Thursday, October 20, 2005

My Quest for Environmental Purity

Some may think this post could be added to my "idiosycratic" list.....:)

I am allergic, asthmatic, and somewhat environmentally sensitive. I'm not living in plastic bubble yet, but am still definitely sensitive to things many people aren't. For instance, my sweet husband cleans to bathroom, because bathroom cleaners make me sick.

I am not afraid of these things, just sick of how they make me feel. I mean, sometimes if I'm walking thru a cheap clothing store (as in cheap clothing DYES,) I get a headache.

I was thinking the other day about things I've changed/eliminated in order to avoid allergies, headache, etc. I added a few more when I was pregnant, and decided to carry those over into non-preg life.) The list has grown through the years. It kind of makes me laugh-it's happened gradually, and I realized that maybe I've become one of "those" people:

No drycleaning--toxic chemicals, and I hate remembering to drop-off/pick up. Also, expensive.
Unscented deodorant,
skin moisturizer,
and detergent.
No perfume.
No Cheap scented candles.
No nail polish. I read recently that nail enamel was developed from CAR enamel, and yes, we can absorb stuff through our nails.
No haircolor anymore. And you know, I've decided that I like my natural hair!
Non-chemical, mineral-based foundation and powder.
Kitchen cleaners are orange-oil based, or some other non-chemical base.

I know, I'm freaky. But I can function, and functioning's important!!

I started reading "Having Faith: An Ecologists Journey to Motherhood" by Sandra Steingraber and it has completely changed the way I think about those things. I don't trust seafood anymore. Especially because I want to have children in the next few years, but also because it's scary to think about how polluted our oceans are.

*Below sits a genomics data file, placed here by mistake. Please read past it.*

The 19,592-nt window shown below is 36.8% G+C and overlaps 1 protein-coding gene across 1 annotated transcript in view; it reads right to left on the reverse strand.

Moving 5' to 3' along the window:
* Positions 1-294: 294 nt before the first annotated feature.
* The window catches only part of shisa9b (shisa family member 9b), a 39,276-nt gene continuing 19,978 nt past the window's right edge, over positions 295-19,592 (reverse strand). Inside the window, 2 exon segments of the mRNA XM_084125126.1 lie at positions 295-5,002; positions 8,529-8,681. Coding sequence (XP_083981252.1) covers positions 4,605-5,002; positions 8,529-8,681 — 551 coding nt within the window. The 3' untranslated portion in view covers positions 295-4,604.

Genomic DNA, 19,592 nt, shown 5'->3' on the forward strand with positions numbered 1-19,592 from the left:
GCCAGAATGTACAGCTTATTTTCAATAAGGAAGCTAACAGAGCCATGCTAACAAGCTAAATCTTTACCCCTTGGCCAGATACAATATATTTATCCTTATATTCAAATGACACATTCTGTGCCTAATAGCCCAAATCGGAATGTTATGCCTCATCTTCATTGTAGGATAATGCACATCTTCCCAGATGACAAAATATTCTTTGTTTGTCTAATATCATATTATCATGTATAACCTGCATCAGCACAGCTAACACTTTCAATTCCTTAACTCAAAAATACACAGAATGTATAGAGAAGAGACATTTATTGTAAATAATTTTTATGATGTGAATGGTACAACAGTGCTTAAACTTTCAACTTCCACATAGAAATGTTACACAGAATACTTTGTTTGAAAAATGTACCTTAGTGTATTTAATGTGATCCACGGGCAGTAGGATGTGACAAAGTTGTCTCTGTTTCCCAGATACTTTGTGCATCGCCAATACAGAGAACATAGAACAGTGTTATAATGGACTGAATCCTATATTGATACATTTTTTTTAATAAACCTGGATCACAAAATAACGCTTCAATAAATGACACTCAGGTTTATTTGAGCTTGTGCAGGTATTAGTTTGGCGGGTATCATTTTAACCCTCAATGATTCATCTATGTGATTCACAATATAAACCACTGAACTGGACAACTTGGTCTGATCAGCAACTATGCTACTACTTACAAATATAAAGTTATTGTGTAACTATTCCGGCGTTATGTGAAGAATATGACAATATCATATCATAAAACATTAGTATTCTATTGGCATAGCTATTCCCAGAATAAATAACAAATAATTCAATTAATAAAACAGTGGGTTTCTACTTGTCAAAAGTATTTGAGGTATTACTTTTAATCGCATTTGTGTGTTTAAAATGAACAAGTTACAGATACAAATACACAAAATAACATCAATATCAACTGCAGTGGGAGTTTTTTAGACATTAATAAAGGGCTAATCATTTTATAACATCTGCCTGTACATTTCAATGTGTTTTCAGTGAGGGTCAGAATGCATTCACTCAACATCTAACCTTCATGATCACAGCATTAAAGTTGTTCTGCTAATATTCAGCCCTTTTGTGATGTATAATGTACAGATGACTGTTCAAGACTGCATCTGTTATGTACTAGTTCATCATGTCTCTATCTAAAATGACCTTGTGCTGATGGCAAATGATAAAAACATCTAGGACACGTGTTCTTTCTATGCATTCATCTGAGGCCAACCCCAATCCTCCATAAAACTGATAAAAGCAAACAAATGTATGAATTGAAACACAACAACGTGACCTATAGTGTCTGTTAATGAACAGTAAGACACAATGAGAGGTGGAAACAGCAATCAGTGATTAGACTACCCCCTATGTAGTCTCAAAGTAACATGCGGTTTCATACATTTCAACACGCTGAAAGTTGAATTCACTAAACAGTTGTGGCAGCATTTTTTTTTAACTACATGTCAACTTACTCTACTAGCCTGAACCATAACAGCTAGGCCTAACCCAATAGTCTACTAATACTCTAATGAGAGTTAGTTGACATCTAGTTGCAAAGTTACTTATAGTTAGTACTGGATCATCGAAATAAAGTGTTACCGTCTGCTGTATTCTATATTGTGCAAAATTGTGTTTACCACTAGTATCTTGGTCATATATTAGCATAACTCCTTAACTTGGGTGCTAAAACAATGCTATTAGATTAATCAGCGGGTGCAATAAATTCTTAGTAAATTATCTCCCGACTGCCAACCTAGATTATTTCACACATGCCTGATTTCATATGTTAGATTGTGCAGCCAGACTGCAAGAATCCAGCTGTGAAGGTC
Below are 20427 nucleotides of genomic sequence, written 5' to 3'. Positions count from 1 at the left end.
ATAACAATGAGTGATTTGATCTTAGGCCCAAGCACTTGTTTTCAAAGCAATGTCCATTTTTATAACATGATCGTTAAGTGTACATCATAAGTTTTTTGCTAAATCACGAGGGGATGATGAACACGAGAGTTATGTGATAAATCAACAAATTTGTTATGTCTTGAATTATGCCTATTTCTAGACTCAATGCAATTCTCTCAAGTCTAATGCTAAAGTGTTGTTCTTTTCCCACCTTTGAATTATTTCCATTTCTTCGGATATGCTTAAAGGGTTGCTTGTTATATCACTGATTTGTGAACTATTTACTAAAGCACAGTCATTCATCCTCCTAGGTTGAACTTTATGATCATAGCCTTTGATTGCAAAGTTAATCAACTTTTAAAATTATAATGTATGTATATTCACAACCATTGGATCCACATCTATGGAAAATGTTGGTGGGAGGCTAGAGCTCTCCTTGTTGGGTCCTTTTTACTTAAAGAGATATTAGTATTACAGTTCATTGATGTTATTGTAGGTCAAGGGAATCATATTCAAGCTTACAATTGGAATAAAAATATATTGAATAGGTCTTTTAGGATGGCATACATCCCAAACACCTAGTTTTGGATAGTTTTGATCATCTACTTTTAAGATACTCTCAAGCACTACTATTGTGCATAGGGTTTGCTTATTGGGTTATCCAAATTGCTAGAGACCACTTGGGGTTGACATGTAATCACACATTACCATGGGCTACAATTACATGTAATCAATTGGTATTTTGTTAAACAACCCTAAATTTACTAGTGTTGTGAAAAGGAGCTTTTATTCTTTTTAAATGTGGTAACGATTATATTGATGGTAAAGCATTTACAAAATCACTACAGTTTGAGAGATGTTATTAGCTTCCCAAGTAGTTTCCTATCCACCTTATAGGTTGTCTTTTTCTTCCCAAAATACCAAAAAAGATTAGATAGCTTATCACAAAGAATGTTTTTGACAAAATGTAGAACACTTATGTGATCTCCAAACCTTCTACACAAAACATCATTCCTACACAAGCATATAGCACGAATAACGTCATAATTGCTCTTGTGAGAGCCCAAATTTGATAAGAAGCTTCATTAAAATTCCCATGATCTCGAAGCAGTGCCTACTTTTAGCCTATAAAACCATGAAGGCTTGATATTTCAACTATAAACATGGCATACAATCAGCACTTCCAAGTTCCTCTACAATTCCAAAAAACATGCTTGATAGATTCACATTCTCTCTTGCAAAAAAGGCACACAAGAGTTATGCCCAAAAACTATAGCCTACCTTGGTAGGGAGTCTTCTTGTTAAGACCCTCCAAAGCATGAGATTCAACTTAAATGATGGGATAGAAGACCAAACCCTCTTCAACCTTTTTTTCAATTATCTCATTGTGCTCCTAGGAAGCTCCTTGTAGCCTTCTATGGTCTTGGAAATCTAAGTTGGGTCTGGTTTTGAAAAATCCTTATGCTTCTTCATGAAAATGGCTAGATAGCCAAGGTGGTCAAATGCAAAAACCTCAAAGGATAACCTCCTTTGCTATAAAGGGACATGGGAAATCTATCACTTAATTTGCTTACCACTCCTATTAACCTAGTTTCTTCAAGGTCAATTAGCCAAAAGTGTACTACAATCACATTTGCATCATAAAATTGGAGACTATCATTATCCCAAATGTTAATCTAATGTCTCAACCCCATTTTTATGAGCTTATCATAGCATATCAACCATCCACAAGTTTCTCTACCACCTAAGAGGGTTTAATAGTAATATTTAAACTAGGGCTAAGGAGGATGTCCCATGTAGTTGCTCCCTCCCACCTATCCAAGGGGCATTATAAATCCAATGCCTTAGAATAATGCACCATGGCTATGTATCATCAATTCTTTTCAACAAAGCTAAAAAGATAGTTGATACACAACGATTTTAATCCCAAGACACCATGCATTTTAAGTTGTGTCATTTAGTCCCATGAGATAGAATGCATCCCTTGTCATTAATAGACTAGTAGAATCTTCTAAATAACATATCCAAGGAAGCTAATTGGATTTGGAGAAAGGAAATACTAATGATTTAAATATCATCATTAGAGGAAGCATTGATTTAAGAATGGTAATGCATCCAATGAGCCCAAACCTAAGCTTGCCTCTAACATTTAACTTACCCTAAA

Also, "Cradle to Cradle: Remaking the Way We Make Things" is a great book. I haven't read it yet, but Stephen loved it. (both books recommended by Sarah B.)
yeah, you think about all the autoimmune diseases (and cancer!) and autism, allergies--all of these on the rise, and you wonder if it's partly due to all the pollution/chemicals etc. we're exposed to (in small amounts) over a lifetime. i mean, there are THREE women at my small church with lupus. what is that about????
I think it is a combination of things. Some of the increased numbers are due to the fact that people are more aware and so many cases of many problems which would have gone undiagnosed in previous years are no longer going undiagnosed. It is also because the definitions of many problems (including mental illnesses like autism) are being redefined to have broader definitions thereby looping in people who would previously not have fit prior definitions. And, also, it is because there is in fact an increase in pollution, etc.

One other factor, is that people who might have died of an asthma attack (for example) in earlier times are now able to live longer due to available medications. Therefore they are able to live long enough to have children to whom they pass on their vulnerabilities. Therefore there are more children with these vulnerabilities being born and surviving.

But, what I really mean to post was that I have discovered that I cannot use any soap other than dove for prolonged periods or I break out in hives. Yea for dove soap. It is my friend.
Yay, for the chemical-less (as in, fewer chemicals; you can't miss them entierly) life! I have been housecleaning with washing soda, borax, and vinegar for years now - the scents go away almost instantly and don't linger like commercial brands, and they're cheaper anyway. I give my preggers friends shakers of borax and vinegar/water spray bottles now at showers - you don't want baby eating bleachy-counter-stuff, right?